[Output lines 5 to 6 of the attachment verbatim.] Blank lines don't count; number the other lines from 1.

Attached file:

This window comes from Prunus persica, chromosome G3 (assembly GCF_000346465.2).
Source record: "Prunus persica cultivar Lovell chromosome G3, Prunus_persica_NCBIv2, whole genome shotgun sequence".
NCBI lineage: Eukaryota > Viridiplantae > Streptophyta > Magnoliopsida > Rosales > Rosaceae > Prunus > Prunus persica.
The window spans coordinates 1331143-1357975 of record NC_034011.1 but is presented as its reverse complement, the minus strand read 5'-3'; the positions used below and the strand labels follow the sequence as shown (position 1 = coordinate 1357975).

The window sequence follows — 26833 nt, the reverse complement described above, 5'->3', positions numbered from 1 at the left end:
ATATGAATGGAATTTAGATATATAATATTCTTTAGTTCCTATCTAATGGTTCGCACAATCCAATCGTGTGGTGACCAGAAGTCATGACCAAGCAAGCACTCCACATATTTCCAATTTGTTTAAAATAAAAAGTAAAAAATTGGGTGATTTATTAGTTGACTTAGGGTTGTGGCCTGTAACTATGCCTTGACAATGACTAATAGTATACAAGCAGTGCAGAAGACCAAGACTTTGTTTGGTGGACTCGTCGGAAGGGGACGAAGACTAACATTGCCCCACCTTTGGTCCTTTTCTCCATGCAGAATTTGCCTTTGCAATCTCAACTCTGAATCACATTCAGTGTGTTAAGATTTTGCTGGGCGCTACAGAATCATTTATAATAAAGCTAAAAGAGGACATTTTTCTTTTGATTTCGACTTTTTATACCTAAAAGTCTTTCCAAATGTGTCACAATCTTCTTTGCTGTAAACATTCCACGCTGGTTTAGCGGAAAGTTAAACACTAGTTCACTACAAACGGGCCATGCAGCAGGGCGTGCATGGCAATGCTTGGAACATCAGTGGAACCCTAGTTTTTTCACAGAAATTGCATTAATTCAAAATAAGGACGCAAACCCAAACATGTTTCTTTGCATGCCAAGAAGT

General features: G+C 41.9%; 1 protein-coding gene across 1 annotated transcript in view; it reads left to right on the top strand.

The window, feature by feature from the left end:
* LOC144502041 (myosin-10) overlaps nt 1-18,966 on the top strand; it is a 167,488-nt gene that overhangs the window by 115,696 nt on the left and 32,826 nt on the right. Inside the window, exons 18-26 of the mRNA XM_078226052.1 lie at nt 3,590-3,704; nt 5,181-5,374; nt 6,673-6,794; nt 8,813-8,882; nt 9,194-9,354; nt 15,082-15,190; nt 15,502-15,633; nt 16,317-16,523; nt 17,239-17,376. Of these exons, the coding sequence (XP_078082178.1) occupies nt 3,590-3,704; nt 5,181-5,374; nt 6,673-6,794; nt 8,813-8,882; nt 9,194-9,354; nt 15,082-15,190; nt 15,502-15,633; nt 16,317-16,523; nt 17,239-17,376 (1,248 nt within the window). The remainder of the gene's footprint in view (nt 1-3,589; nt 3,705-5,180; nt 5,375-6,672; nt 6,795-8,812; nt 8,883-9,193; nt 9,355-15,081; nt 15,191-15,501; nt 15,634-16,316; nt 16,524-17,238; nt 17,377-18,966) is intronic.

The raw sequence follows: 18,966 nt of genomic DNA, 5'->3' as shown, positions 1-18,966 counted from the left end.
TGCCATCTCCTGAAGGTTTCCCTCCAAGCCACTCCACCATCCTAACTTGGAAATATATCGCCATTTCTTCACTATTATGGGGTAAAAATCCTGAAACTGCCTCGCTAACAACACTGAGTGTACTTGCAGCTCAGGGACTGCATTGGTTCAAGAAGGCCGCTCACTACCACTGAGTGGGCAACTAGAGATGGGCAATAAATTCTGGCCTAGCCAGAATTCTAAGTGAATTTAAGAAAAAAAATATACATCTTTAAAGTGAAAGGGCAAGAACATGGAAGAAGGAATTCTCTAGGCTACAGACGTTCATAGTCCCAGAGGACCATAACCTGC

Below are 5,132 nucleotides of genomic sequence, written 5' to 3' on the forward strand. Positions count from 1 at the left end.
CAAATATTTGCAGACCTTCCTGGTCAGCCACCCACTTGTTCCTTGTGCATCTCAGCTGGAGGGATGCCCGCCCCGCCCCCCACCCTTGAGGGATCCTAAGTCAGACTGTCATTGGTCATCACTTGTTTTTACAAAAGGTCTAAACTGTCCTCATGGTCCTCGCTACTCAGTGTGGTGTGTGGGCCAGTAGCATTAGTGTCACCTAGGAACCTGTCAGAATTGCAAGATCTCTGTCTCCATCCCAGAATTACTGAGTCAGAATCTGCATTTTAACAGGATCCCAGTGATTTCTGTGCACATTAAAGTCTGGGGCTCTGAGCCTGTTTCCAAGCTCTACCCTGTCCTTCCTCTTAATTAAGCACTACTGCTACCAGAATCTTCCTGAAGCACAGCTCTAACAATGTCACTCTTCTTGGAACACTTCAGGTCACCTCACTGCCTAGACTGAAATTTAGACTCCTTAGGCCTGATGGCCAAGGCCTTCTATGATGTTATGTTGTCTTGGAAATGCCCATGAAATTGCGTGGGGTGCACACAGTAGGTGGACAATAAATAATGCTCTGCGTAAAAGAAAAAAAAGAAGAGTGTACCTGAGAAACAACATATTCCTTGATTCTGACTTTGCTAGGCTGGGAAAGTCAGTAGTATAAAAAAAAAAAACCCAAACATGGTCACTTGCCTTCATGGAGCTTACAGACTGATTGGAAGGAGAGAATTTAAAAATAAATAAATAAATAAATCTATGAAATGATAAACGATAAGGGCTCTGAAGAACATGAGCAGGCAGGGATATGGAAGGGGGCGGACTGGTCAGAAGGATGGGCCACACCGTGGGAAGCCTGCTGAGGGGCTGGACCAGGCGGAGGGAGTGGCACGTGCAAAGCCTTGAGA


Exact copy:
The window sequence follows — 26833 nt, the reverse complement described above, 5'->3', positions numbered from 1 at the left end:
ATATGAATGGAATTTAGATATATAATATTCTTTAGTTCCTATCTAATGGTTCGCACAATCCAATCGTGTGGTGACCAGAAGTCATGACCAAGCAAGCACTCCACATATTTCCAATTTGTTTAAAATAAAAAGTAAAAAATTGGGTGATTTATTAGTTGACTTAGGGTTGTGGCCTGTAACTATGCCTTGACAATGACTAATAGTATACAAGCAGTGCAGAAGACCAAGACTTTGTTTGGTGGACTCGTCGGAAGGGGACGAAGACTAACATTGCCCCACCTTTGGTCCTTTTCTCCATGCAGAATTTGCCTTTGCAATCTCAACTCTGAATCACATTCAGTGTGTTAAGATTTTGCTGGGCGCTACAGAATCATTTATAATAAAGCTAAAAGAGGACATTTTTCTTTTGATTTCGACTTTTTATACCTAAAAGTCTTTCCAAATGTGTCACAATCTTCTTTGCTGTAAACATTCCACGCTGGTTTAGCGGAAAGTTAAACACTAGTTCACTACAAACGGGCCATGCAGCAGGGCGTGCATGGCAATGCTTGGAACATCAGTGGAACCCTAGTTTTTTCACAGAAATTGCATTAATTCAAAATAAGGACGCAAACCCAAACATGTTTCTTTGCATGCCAAGAAGT